7 biglm.big.matrix, bigglm.big.matrix 7 chunksize fc Details Value an integer maximum size of chunks of data to process iteratively. either column indices or names of variables that are factors.... options associated with the biglm or bigglm functions getnextchunkfunc a function which retrieves chunk data See biglm package for more information; chunksize defaults to max(floor(nrow(data)/ncol(data)^2), 10000). an object of class biglm. References Algorithm AS274 Applied Statistics (1992) Vol. 41, No.2 Thomas Lumley (2005). biglm: bounded memory linear and generalized linear models. R package version 0.4. See Also biglm, big.matrix Examples # This example is quite silly, using the iris # data. But it shows that our wrapper to Lumley s biglm() function # produces the same answer as the plain old lm() function. ## Not run: require(bigmemory) x <- matrix(unlist(iris), ncol=5) colnames(x) <- names(iris) x <- as.big.matrix(x) head(x) silly.biglm <- biglm.big.matrix(sepal.length ~ Sepal.Width + Species, data=x, fc="species") summary(silly.biglm) y <- data.frame(x[,]) y$species <- as.factor(y$species) head(y) silly.lm <- lm(sepal.length ~ Sepal.Width + Species, data=y) summary(silly.lm) ## End(Not run)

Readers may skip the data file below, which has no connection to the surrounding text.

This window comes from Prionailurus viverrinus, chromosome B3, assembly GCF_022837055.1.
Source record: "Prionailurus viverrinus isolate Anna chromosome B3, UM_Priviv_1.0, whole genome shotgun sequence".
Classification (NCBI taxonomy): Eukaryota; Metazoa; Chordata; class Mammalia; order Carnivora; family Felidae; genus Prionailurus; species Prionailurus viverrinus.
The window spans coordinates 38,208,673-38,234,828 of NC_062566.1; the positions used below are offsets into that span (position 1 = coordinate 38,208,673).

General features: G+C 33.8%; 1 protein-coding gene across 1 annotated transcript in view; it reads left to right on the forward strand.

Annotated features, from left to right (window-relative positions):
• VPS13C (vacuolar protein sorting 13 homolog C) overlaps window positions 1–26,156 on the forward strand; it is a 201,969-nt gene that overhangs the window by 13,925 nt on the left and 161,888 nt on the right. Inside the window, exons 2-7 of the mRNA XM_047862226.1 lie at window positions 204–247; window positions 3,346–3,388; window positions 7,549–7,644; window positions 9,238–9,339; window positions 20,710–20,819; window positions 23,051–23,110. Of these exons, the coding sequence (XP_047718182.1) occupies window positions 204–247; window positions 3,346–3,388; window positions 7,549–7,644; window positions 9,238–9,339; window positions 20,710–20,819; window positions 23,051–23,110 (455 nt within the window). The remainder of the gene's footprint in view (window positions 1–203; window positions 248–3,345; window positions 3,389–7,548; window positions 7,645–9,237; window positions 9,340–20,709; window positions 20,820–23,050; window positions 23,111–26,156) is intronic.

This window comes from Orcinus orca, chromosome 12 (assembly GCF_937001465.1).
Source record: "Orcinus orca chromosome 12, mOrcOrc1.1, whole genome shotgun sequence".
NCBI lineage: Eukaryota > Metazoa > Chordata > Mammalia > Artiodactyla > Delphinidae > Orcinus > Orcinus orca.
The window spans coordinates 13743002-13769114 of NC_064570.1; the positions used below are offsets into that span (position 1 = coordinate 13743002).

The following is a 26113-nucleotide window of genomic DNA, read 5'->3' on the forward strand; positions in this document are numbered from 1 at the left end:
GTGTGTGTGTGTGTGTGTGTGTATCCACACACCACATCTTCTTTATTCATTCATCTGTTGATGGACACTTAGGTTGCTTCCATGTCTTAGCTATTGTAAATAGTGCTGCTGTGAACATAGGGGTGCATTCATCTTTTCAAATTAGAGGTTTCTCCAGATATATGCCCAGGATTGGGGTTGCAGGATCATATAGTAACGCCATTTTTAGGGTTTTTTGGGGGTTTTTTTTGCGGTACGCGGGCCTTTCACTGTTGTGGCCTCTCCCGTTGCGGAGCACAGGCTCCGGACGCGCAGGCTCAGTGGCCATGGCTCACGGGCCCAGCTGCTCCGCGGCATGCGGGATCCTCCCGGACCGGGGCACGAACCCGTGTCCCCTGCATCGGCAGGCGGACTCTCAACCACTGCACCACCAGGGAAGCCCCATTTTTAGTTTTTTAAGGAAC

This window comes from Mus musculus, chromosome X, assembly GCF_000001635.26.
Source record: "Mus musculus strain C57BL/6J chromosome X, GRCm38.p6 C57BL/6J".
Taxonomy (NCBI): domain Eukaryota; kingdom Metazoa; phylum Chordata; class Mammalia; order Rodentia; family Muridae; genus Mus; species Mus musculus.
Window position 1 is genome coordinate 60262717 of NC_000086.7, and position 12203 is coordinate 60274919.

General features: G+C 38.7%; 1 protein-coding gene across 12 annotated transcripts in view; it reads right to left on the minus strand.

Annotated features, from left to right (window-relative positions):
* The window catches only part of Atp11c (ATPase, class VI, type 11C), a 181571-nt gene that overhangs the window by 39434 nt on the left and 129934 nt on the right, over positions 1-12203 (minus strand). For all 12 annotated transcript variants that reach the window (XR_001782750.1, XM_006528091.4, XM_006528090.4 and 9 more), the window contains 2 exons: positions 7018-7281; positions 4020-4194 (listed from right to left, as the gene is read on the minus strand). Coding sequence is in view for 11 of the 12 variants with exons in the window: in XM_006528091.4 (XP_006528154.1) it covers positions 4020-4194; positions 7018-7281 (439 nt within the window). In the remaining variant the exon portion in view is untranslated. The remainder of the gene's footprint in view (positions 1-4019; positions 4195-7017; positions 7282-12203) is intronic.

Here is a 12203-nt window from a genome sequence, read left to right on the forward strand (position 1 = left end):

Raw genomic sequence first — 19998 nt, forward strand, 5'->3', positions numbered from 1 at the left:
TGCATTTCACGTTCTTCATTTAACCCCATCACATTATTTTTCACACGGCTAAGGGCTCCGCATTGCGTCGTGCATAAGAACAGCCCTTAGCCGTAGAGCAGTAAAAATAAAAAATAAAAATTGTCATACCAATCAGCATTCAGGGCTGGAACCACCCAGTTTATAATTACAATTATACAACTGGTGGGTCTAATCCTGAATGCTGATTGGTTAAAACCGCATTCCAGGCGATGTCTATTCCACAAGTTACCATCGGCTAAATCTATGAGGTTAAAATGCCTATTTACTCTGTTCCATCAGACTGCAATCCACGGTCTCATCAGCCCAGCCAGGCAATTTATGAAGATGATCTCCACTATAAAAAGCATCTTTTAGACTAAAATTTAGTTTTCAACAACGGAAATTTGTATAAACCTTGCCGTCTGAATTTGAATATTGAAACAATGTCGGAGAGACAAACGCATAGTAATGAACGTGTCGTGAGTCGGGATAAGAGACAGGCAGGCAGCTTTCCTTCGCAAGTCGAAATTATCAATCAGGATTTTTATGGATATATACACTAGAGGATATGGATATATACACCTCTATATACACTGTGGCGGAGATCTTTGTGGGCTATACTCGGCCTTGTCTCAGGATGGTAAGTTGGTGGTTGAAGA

8 8 binit binit Count elements appearing in bins of one or two variables. Description This provides preliminary counting functionality to eventually support graphical exploration or as an alternative to table. Note the availability of bigtabulate. Usage binit(x, cols, breaks=10) Arguments x a big.matrix or a matrix. cols a vector of column indices or names of length 1 or 2. breaks a number of bins to span the range from the maximum to the minimum, or a vector (1-variable case) or list of two vectors (2-variable case) where each vector is a triplet of min, max, and number of bins. Details The user may specify the number of bins to be used, of equal widths, spanning the range of the data (the default is 10 bins). The user may also specify the range to be spanned along with the number of bins, in case a summary of a subrange of the data is desired. Either univariate or bivariate counting is supported. The function uses left-closed intervals [a,b) except in the right-most bin, where the interval is entirely closed. Value a list containing (a) a vector (1-variable case) or a matrix (2-variable case) of counts of the numbers of cases appearing in each of the bins, (b) description(s) of bin centers, and (c) description(s) of breaks between the bins. Author(s) John W. Emerson and Michael J. Kane See Also big.matrix